Throughout the times there were many other places competing to be called Avalon. For example, Ille d'Aval on the coast of Brittany, and Burgh by Sands, in Cumberland, which was in Roman times the fort of Aballava on Hadrian's Wall. Other candidates include the Bourgogne town of Avallon, and Bardsey Island in Gwynedd, famous for its apples and also connected with Merlin. There were also claims that the most likely location to be St Michael's Mount in Cornwall, which is near to other locations associated with the Arthurian legends.

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Posted: Jun 4, 2008 5:33pm
Feb 25, 2008
I found an interesting story about another lost land while doing my web analytics research. This legend surfaced in Canada during French colonization in the the sixteenth and seventeenth centuries. French colonists in North America learned from Algonquin Indians that somewhere in the north, there was a mythical kingdom which is inhabited by blond men rich with gold and furs. Algonquin Indians even had a name for this land - Kingdom of Saguenay. One of the Indian Chiefs named Donnacona also told a lot of stories about this kingdom while being imprisoned in France in the 30s of the sixteenth century. Donnaconna claimed that blond inhabitants of the kingdom also have in their posession great mines of silver and gold.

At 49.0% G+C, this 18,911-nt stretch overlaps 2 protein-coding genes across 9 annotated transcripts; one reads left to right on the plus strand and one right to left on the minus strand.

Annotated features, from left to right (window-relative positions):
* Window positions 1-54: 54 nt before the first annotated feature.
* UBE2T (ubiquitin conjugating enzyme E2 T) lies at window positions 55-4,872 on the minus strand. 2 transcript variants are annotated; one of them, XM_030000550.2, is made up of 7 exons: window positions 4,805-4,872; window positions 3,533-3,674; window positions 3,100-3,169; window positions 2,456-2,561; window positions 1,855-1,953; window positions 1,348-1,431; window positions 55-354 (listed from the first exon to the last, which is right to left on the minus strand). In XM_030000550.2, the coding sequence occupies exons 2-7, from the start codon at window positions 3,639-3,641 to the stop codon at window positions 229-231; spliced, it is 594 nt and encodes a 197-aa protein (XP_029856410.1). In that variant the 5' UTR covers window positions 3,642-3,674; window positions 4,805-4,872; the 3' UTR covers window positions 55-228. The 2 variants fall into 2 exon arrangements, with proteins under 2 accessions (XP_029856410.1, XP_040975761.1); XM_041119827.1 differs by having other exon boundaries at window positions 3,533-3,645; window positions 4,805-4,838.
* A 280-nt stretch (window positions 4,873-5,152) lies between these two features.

French colonists tried hard to find kingdom of Saguenay, but all their attempts ended in vain. Up until now, specialists speculate about the source of this legend. Some even say that it was an ancient pre-Colombian settlement of Europeans. They believe that Indian oral tradition refered to Viking settlements in America, although this has not been definitely proven.

Nevertheless the name Saguenay exists in many modern canadian placenames. One of the regions in Quebec even refers to itself as Kingdom of Saguenay trying to attract tourists and for other marketing purposes.

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Posted: Feb 25, 2008 9:01pm